Improved Compatibility of Dental Implants

Dental implants have offered a successful way to restore teeth for more than 20 years. New challenges for improving the process include shortening the time to restore functionality and meeting aesthetic demands. Altering implant surfaces to help promote bone integration is one solution. SLActive, a new chemically modified surface for titanium, the standard ma­terial of which implants are constructed, has shown positive results in this area. The Journal of Oral Implan­tology reports a 98.2% success rate for SLActive at dental pa­tients’ one-year follow-up. A noninterventional study was conducted to compare these results with previous findings of high survival and success rates among the same type of implants in a controlled clinical trial. Results were obtained under common dental practice conditions where patient selection was not restrictive and technique was not controlled. Thirty dental clinics in Italy participated, and 226 patients were treated. Patients presented with a variety of risk factors when both the early (48 hours to 3 months) and traditional (3 to 6 months) loading of the implant was performed. Osseointegration can determine stability of the implant over time. Sur­face properties of the titanium implant, such as topography and roughness, can as­sist the chemical and biological in­terface that occurs in the early stages of healing and thus influence the long-term outcome. The 98.2% success rate of this study was similar to that reported in formal clinical trials. The high success rate in both studies shows that the SLActive im­plant surface can be safely used with consistent, predictable results. Pa­tients can expect integration of their implants that re­stores functionality for speech and chewing as well as aesthetics.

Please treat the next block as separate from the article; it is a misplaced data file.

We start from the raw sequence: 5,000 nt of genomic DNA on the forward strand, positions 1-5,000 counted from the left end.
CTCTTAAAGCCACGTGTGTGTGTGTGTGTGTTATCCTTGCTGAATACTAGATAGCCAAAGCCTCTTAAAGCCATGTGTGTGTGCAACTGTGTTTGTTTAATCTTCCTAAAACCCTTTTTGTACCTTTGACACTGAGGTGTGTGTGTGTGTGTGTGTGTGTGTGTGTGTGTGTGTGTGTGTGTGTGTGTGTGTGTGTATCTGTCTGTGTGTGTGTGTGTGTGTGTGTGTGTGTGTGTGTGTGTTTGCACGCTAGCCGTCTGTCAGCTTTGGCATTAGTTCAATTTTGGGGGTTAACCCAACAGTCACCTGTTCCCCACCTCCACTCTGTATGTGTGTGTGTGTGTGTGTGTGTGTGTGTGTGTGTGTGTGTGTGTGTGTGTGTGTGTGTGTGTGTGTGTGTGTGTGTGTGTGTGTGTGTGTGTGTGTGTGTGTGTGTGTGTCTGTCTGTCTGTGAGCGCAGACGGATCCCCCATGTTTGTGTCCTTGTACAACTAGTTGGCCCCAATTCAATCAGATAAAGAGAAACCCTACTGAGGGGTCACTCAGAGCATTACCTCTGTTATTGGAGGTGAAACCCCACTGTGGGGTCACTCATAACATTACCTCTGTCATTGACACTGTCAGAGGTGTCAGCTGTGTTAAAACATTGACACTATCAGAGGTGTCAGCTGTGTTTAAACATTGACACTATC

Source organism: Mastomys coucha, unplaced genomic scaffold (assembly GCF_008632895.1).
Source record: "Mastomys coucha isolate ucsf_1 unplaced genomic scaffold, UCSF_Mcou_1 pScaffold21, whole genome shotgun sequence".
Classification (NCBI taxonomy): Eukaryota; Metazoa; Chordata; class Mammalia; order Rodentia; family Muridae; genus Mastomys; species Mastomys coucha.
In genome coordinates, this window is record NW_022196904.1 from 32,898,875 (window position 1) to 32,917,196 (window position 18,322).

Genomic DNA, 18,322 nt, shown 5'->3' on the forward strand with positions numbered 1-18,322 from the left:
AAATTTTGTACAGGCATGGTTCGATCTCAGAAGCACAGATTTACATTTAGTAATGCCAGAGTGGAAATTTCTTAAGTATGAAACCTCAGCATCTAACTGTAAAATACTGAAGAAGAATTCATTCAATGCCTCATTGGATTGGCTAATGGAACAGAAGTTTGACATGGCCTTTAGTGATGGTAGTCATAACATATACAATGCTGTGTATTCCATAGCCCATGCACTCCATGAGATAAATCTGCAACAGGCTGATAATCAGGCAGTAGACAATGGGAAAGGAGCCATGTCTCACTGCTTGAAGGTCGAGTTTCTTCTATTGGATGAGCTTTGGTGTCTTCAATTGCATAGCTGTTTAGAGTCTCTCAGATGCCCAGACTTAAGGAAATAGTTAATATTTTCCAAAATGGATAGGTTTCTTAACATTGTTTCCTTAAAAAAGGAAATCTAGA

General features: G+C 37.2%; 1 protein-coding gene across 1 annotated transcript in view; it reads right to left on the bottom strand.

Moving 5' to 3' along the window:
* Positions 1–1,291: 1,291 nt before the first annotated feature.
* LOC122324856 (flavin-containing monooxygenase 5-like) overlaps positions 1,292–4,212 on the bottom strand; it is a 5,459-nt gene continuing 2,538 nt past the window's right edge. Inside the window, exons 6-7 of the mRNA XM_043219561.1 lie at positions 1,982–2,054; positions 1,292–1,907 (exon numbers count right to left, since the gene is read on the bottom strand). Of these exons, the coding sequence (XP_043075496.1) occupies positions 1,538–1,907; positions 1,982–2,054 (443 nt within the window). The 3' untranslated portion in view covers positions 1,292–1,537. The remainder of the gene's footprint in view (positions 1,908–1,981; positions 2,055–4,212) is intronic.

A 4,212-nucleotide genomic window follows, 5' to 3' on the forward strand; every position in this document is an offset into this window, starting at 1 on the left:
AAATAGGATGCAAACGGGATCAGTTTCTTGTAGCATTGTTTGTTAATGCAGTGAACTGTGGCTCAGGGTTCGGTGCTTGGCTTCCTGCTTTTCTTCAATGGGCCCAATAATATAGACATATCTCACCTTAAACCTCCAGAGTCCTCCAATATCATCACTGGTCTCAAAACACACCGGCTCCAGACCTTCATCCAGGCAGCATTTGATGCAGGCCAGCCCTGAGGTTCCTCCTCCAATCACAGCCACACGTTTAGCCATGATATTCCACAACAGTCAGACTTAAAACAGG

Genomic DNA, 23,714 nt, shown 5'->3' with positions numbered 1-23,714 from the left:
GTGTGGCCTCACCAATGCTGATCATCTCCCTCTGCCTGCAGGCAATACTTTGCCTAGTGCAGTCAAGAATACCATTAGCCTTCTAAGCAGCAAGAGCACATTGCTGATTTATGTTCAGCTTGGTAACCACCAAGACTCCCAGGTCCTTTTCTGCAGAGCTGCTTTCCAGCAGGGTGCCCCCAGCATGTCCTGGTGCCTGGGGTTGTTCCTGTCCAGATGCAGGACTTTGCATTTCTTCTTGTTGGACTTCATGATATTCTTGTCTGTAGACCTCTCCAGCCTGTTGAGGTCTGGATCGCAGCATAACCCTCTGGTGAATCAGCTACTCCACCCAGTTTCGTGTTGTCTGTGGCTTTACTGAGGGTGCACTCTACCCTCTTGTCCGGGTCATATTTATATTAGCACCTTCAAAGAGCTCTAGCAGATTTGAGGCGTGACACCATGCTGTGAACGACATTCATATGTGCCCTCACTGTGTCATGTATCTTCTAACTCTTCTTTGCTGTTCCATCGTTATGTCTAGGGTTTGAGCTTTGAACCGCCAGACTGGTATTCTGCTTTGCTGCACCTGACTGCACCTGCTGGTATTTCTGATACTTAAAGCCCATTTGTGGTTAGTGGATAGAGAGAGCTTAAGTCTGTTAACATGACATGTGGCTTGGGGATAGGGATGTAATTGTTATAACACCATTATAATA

(Source: Journal of Oral Implantology, 2010, Volume 36, Number 3)